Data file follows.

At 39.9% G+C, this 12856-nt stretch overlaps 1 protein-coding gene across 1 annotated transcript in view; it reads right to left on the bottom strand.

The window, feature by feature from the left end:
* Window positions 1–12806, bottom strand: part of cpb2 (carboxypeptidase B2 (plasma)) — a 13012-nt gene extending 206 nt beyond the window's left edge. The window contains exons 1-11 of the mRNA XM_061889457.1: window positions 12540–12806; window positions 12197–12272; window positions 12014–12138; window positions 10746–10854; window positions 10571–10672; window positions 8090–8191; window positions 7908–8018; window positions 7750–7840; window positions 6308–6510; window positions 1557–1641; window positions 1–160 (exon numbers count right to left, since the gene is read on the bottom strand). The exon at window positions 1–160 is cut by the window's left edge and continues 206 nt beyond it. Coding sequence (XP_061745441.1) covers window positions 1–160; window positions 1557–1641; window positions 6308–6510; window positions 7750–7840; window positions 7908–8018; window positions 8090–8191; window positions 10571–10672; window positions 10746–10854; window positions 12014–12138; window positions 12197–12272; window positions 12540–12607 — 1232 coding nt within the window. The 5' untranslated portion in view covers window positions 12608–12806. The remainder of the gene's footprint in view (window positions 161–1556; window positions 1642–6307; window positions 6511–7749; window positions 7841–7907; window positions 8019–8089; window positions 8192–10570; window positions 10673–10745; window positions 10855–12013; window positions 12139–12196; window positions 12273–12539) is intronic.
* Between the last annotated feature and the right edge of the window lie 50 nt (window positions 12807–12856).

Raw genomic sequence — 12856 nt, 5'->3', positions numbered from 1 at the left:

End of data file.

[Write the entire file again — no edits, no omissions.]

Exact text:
At 39.9% G+C, this 12856-nt stretch overlaps 1 protein-coding gene across 1 annotated transcript in view; it reads right to left on the bottom strand.

The window, feature by feature from the left end:
* Window positions 1–12806, bottom strand: part of cpb2 (carboxypeptidase B2 (plasma)) — a 13012-nt gene extending 206 nt beyond the window's left edge. The window contains exons 1-11 of the mRNA XM_061889457.1: window positions 12540–12806; window positions 12197–12272; window positions 12014–12138; window positions 10746–10854; window positions 10571–10672; window positions 8090–8191; window positions 7908–8018; window positions 7750–7840; window positions 6308–6510; window positions 1557–1641; window positions 1–160 (exon numbers count right to left, since the gene is read on the bottom strand). The exon at window positions 1–160 is cut by the window's left edge and continues 206 nt beyond it. Coding sequence (XP_061745441.1) covers window positions 1–160; window positions 1557–1641; window positions 6308–6510; window positions 7750–7840; window positions 7908–8018; window positions 8090–8191; window positions 10571–10672; window positions 10746–10854; window positions 12014–12138; window positions 12197–12272; window positions 12540–12607 — 1232 coding nt within the window. The 5' untranslated portion in view covers window positions 12608–12806. The remainder of the gene's footprint in view (window positions 161–1556; window positions 1642–6307; window positions 6511–7749; window positions 7841–7907; window positions 8019–8089; window positions 8192–10570; window positions 10673–10745; window positions 10855–12013; window positions 12139–12196; window positions 12273–12539) is intronic.
* Between the last annotated feature and the right edge of the window lie 50 nt (window positions 12807–12856).

Raw genomic sequence — 12856 nt, 5'->3', positions numbered from 1 at the left: